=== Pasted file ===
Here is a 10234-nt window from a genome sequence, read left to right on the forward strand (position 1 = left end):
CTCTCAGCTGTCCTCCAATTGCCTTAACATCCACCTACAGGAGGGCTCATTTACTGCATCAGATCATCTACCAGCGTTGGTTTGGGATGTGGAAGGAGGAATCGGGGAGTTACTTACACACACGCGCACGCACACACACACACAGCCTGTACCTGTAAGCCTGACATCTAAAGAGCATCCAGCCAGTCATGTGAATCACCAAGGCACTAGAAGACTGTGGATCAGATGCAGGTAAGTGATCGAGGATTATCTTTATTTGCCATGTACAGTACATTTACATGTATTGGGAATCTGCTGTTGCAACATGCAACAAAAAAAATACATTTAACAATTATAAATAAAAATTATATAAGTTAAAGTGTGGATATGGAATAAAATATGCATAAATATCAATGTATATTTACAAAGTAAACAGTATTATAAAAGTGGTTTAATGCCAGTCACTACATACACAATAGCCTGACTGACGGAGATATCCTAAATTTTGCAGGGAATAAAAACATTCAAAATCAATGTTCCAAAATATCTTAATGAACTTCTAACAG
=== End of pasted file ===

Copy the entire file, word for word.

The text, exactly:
Here is a 10234-nt window from a genome sequence, read left to right on the forward strand (position 1 = left end):
CTCTCAGCTGTCCTCCAATTGCCTTAACATCCACCTACAGGAGGGCTCATTTACTGCATCAGATCATCTACCAGCGTTGGTTTGGGATGTGGAAGGAGGAATCGGGGAGTTACTTACACACACGCGCACGCACACACACACACAGCCTGTACCTGTAAGCCTGACATCTAAAGAGCATCCAGCCAGTCATGTGAATCACCAAGGCACTAGAAGACTGTGGATCAGATGCAGGTAAGTGATCGAGGATTATCTTTATTTGCCATGTACAGTACATTTACATGTATTGGGAATCTGCTGTTGCAACATGCAACAAAAAAAATACATTTAACAATTATAAATAAAAATTATATAAGTTAAAGTGTGGATATGGAATAAAATATGCATAAATATCAATGTATATTTACAAAGTAAACAGTATTATAAAAGTGGTTTAATGCCAGTCACTACATACACAATAGCCTGACTGACGGAGATATCCTAAATTTTGCAGGGAATAAAAACATTCAAAATCAATGTTCCAAAATATCTTAATGAACTTCTAACAG